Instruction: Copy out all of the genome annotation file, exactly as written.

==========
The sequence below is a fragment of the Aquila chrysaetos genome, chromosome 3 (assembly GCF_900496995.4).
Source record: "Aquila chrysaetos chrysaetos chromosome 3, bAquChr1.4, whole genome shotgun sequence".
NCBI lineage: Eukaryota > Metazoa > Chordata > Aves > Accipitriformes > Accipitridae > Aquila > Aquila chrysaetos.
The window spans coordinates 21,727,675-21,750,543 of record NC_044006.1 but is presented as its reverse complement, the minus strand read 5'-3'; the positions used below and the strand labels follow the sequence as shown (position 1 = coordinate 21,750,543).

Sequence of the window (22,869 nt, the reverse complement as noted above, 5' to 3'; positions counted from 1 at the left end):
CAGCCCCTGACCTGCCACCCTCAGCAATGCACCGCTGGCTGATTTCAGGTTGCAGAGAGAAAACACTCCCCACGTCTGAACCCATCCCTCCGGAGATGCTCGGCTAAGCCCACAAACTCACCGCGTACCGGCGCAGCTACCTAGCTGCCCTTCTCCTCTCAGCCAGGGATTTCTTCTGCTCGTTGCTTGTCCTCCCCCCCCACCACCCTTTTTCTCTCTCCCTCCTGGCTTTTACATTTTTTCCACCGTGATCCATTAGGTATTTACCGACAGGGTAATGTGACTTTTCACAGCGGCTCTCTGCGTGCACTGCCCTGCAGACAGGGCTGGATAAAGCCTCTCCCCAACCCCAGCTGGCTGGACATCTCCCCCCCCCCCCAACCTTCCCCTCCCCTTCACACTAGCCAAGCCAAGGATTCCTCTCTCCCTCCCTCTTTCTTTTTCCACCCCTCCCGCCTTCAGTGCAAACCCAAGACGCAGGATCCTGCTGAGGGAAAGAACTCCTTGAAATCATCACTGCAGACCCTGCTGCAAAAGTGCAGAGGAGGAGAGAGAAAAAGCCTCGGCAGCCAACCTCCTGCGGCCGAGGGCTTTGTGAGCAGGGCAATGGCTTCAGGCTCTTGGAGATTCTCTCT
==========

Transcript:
The sequence below is a fragment of the Aquila chrysaetos genome, chromosome 3 (assembly GCF_900496995.4).
Source record: "Aquila chrysaetos chrysaetos chromosome 3, bAquChr1.4, whole genome shotgun sequence".
NCBI lineage: Eukaryota > Metazoa > Chordata > Aves > Accipitriformes > Accipitridae > Aquila > Aquila chrysaetos.
The window spans coordinates 21,727,675-21,750,543 of record NC_044006.1 but is presented as its reverse complement, the minus strand read 5'-3'; the positions used below and the strand labels follow the sequence as shown (position 1 = coordinate 21,750,543).

Sequence of the window (22,869 nt, the reverse complement as noted above, 5' to 3'; positions counted from 1 at the left end):
CAGCCCCTGACCTGCCACCCTCAGCAATGCACCGCTGGCTGATTTCAGGTTGCAGAGAGAAAACACTCCCCACGTCTGAACCCATCCCTCCGGAGATGCTCGGCTAAGCCCACAAACTCACCGCGTACCGGCGCAGCTACCTAGCTGCCCTTCTCCTCTCAGCCAGGGATTTCTTCTGCTCGTTGCTTGTCCTCCCCCCCCACCACCCTTTTTCTCTCTCCCTCCTGGCTTTTACATTTTTTCCACCGTGATCCATTAGGTATTTACCGACAGGGTAATGTGACTTTTCACAGCGGCTCTCTGCGTGCACTGCCCTGCAGACAGGGCTGGATAAAGCCTCTCCCCAACCCCAGCTGGCTGGACATCTCCCCCCCCCCCCAACCTTCCCCTCCCCTTCACACTAGCCAAGCCAAGGATTCCTCTCTCCCTCCCTCTTTCTTTTTCCACCCCTCCCGCCTTCAGTGCAAACCCAAGACGCAGGATCCTGCTGAGGGAAAGAACTCCTTGAAATCATCACTGCAGACCCTGCTGCAAAAGTGCAGAGGAGGAGAGAGAAAAAGCCTCGGCAGCCAACCTCCTGCGGCCGAGGGCTTTGTGAGCAGGGCAATGGCTTCAGGCTCTTGGAGATTCTCTCT